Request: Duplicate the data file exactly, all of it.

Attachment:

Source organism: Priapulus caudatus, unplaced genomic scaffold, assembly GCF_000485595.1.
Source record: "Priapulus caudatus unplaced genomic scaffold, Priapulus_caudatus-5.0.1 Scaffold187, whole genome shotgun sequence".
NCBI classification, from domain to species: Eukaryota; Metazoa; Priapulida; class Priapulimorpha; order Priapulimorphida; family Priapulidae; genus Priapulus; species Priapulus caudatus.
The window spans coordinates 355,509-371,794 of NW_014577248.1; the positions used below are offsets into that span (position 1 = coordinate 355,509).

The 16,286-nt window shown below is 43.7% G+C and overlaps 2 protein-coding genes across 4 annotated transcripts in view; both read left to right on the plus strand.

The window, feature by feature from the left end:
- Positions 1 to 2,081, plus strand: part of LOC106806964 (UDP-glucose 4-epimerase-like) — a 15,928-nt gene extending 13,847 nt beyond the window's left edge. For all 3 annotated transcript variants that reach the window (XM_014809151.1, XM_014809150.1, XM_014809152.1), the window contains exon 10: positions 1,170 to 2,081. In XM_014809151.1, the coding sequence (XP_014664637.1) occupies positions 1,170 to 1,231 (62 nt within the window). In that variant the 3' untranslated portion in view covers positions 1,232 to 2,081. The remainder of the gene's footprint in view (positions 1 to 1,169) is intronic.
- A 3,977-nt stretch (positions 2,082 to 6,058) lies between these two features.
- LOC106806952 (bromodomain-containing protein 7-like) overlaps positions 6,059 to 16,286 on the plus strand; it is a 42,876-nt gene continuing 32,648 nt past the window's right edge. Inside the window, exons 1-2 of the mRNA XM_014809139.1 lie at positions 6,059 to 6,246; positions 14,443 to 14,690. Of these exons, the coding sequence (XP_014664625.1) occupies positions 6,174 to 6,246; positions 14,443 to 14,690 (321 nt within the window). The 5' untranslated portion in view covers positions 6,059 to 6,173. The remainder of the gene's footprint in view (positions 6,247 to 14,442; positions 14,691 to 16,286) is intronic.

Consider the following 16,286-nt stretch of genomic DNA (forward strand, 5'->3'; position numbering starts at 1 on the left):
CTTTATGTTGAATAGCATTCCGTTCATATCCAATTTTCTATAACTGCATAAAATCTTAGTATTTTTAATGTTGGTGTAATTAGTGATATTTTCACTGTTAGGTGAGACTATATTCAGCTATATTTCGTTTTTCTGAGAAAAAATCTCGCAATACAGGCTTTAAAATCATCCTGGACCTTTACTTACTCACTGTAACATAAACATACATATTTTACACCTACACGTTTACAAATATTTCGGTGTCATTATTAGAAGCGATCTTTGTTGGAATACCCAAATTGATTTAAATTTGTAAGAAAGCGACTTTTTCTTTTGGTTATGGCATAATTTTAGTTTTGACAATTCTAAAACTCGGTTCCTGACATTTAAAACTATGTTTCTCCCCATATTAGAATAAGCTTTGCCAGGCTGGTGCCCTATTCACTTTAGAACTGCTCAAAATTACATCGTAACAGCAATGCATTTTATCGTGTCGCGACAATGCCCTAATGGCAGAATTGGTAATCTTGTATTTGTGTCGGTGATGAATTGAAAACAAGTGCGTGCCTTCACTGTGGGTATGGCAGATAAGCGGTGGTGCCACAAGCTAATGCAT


Source organism: Priapulus caudatus, unplaced genomic scaffold, assembly GCF_000485595.1.
Source record: "Priapulus caudatus unplaced genomic scaffold, Priapulus_caudatus-5.0.1 Scaffold187, whole genome shotgun sequence".
NCBI classification, from domain to species: Eukaryota; Metazoa; Priapulida; class Priapulimorpha; order Priapulimorphida; family Priapulidae; genus Priapulus; species Priapulus caudatus.
The window spans coordinates 355,509-371,794 of NW_014577248.1; the positions used below are offsets into that span (position 1 = coordinate 355,509).

The 16,286-nt window shown below is 43.7% G+C and overlaps 2 protein-coding genes across 4 annotated transcripts in view; both read left to right on the plus strand.

The window, feature by feature from the left end:
- Positions 1 to 2,081, plus strand: part of LOC106806964 (UDP-glucose 4-epimerase-like) — a 15,928-nt gene extending 13,847 nt beyond the window's left edge. For all 3 annotated transcript variants that reach the window (XM_014809151.1, XM_014809150.1, XM_014809152.1), the window contains exon 10: positions 1,170 to 2,081. In XM_014809151.1, the coding sequence (XP_014664637.1) occupies positions 1,170 to 1,231 (62 nt within the window). In that variant the 3' untranslated portion in view covers positions 1,232 to 2,081. The remainder of the gene's footprint in view (positions 1 to 1,169) is intronic.
- A 3,977-nt stretch (positions 2,082 to 6,058) lies between these two features.
- LOC106806952 (bromodomain-containing protein 7-like) overlaps positions 6,059 to 16,286 on the plus strand; it is a 42,876-nt gene continuing 32,648 nt past the window's right edge. Inside the window, exons 1-2 of the mRNA XM_014809139.1 lie at positions 6,059 to 6,246; positions 14,443 to 14,690. Of these exons, the coding sequence (XP_014664625.1) occupies positions 6,174 to 6,246; positions 14,443 to 14,690 (321 nt within the window). The 5' untranslated portion in view covers positions 6,059 to 6,173. The remainder of the gene's footprint in view (positions 6,247 to 14,442; positions 14,691 to 16,286) is intronic.

Consider the following 16,286-nt stretch of genomic DNA (forward strand, 5'->3'; position numbering starts at 1 on the left):
CTTTATGTTGAATAGCATTCCGTTCATATCCAATTTTCTATAACTGCATAAAATCTTAGTATTTTTAATGTTGGTGTAATTAGTGATATTTTCACTGTTAGGTGAGACTATATTCAGCTATATTTCGTTTTTCTGAGAAAAAATCTCGCAATACAGGCTTTAAAATCATCCTGGACCTTTACTTACTCACTGTAACATAAACATACATATTTTACACCTACACGTTTACAAATATTTCGGTGTCATTATTAGAAGCGATCTTTGTTGGAATACCCAAATTGATTTAAATTTGTAAGAAAGCGACTTTTTCTTTTGGTTATGGCATAATTTTAGTTTTGACAATTCTAAAACTCGGTTCCTGACATTTAAAACTATGTTTCTCCCCATATTAGAATAAGCTTTGCCAGGCTGGTGCCCTATTCACTTTAGAACTGCTCAAAATTACATCGTAACAGCAATGCATTTTATCGTGTCGCGACAATGCCCTAATGGCAGAATTGGTAATCTTGTATTTGTGTCGGTGATGAATTGAAAACAAGTGCGTGCCTTCACTGTGGGTATGGCAGATAAGCGGTGGTGCCACAAGCTAATGCAT